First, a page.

New design: Everton finally reveals all cards
source: StadiumDB.com; author: michał
The leaks were confirmed as to stadium design but that didn't take away any of the excitement. Everton might have a very bright future if this beauty in the docks is delivered as planned.
Today marks the start of second stage consultation on what will hopefully become Everton's new stadium. Because at this point renderings have to be presented, the Toffees decided to take all of Thursday's evening to mark the premiere.
Before renders, virtual tours, plans and sections go on tour for the public, they were presented to guests at the Titanic Hotel. The concept behind Bramley-Moore Dock Stadium was described by its creator himself, famous American architect Dan Meis.
Planned almost on the bank of Mersey, the new Everton stadium would sit within the Bramley-Moore Dock, once it's reclaimed from Mersey's waters. The building's orientation will be north-south, which is optimal for stadia overall and in this particular case will ensure enough space on both sides to organise crowd circulation.
The new stadium would be neighboured by a multi-level parking in the west. However, the parking would be low enough in height not to hide the stadium in Liverpool's landscape or – on the other side – to hide the Mersey riverfront from people within the stadium's hospitality areas.
Because the entire riverfront is a UNESCO-listed global heritage site, the Meis Architects team decided to divide the stadium into two horizontal forms. The lower is directly connected to the dockland architecture, its brickwork being inspired directly by the nearby Stanley Dock. Also, the latticework brick facade would be a loose tribute to Archibald Leitch (whose works include Goodison), sometimes called the father of English stadia.
The upper form is far more modern and also significantly lighter, if only visually. Here steel, concrete and glass mix to create a cloud-like form atop the stadium. Translucent and illuminated at night the hovering upper form is also contrasting the shape of the stadium's lower half. Below, it's robust, rectangular, traditional. Above – you get a simple yet rhythmic bold oval, cut on both ends to meet spatial constraints.
There's just enough room around the stadium to properly organise matchday crowd flow. Because vast majority of fans will approach the stadium from the east, this is where the main plaza will be created, providing a meeting point before and after games. There are three main access routes planned for people using public transport or simply walking to the stadium.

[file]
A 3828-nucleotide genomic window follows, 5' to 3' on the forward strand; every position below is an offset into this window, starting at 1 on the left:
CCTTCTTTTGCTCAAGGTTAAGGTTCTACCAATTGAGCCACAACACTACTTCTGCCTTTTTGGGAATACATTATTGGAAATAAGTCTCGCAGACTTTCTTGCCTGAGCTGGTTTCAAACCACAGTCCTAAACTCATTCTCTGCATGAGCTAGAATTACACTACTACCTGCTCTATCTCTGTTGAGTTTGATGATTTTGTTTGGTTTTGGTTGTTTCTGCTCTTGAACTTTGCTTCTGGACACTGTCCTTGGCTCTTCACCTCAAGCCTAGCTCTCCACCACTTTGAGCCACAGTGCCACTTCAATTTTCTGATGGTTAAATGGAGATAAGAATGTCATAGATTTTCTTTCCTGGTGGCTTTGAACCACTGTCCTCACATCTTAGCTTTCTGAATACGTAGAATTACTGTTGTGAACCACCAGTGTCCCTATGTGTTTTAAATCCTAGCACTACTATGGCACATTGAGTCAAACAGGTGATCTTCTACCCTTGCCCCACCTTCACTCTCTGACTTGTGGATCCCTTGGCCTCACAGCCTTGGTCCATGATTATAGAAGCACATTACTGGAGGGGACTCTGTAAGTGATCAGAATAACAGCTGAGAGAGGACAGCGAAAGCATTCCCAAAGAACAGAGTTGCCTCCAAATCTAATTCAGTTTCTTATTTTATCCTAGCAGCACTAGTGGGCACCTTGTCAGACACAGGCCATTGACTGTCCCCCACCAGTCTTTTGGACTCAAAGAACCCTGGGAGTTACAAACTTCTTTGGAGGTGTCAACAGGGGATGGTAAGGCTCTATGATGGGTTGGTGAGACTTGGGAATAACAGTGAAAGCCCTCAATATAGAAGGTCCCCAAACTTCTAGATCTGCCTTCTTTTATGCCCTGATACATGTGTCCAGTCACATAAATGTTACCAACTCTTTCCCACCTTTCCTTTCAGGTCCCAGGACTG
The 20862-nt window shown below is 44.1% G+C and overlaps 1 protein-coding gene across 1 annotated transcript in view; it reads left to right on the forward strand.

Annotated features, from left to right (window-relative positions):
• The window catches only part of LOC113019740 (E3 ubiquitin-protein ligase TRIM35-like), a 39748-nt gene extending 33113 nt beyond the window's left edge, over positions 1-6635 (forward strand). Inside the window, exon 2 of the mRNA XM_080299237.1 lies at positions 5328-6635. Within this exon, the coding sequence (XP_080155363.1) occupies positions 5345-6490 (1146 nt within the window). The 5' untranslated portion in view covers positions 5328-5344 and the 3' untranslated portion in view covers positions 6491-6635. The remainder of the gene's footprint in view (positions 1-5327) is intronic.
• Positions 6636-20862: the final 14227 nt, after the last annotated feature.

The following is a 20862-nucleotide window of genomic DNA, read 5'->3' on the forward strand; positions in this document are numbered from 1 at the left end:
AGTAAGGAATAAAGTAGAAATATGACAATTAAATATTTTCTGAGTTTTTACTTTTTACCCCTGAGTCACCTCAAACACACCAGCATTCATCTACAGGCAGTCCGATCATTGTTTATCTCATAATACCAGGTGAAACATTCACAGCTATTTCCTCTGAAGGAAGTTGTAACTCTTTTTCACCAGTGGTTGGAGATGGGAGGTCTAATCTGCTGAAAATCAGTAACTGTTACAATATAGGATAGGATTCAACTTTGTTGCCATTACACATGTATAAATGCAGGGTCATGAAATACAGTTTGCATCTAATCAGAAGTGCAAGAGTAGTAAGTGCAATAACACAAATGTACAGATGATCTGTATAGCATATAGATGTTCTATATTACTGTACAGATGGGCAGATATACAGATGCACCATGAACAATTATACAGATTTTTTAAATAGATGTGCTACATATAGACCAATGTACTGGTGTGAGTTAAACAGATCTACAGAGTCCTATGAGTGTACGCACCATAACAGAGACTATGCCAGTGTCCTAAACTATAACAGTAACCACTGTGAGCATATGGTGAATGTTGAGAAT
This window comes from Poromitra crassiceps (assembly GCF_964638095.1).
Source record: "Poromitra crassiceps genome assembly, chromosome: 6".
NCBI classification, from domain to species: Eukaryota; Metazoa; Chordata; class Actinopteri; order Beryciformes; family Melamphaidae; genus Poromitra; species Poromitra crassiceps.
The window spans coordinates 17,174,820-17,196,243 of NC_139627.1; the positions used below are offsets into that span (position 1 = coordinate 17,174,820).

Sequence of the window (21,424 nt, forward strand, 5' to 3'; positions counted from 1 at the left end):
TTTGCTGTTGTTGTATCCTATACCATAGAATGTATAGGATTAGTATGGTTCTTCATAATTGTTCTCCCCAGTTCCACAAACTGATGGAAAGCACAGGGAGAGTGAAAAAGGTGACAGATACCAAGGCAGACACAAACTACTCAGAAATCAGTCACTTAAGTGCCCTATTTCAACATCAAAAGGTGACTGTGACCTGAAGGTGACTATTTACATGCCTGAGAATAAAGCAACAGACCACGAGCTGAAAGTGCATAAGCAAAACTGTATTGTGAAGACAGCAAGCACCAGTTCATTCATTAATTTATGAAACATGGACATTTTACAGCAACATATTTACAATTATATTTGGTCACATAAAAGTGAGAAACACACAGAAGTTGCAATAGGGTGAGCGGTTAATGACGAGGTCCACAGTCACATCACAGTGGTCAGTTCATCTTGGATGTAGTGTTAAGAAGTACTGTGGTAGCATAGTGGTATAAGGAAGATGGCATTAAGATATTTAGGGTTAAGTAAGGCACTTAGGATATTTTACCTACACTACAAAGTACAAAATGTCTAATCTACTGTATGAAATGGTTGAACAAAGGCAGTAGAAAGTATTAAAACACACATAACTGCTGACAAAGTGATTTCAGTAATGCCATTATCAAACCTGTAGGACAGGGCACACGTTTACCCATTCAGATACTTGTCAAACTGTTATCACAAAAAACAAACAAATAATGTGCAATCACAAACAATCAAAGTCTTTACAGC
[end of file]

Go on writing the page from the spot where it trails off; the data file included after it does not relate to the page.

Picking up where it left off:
Perhaps the most interesting part is the seating layout. Stands were divided into two and three tiers, except for the solid single-tiered south end. The main grandstand, in the west, would have three levels, owing the division largely to its corporate hospitality contingent. East and north stands should have two main tiers. All stands might be as close as 5 meters away from the field, making it a very compact auditorium for its capacity.
The south end is expected to deliver most of the atmosphere, having a very steep incline and holding 13,000 people, just more than Anfield's Spion Kop. Also, should legislation allow such move, the stadium's south and north stands are able to easily be converted to safe standing areas at least partly. Such move might result in total capacity growing from all-seated 52,000 to 62,000 with some standing.
When will it happen?
The consultation process restarts today and will take a month. Events are planned around the city to allow everyone voice their opinion. Everton are hoping that all necessary amendments would be implemented within a few months and planning application should be filed before 2019 ends.
There's no guessing how long proceedings would take from that point, even if only for the project's immense scale and importance. But hopefully construction would begin in 2020. Once the ground is broken, it should take no longer than 36 months to complete the stadium.
It's also not clear how much it would cost. Early estimates from 2016/17 suggested a budget of just £300 million, but the amount was changed to 'over £500 million' by the end of 2017 already. On Thursday evening there was no more detailed estimate, we should expect it later into 2019.
What happens to Goodison?
Crucial part of the consultation is L4, the fourth district of Liverpool. This is where Everton's heart has been beating for over a century. For locals it's not just an exciting development, it's sometimes even an existential question of “what now?!”. When Everton relocate, they'll take thousands of regular customers along with them.
To mitigate the loss, Everton have been investing in local community, spending over £10 million over the past 5 years. It's already certain that Goodison would not be preserved like Highbury was, however the club are considering leaving statues and other Everton-dedicated elements behind.
According to this initial masterplan, a football playing field would be at least symbolised by the central square. The area would primarily serve residential purposes, but with significant amount of retail and office space, too.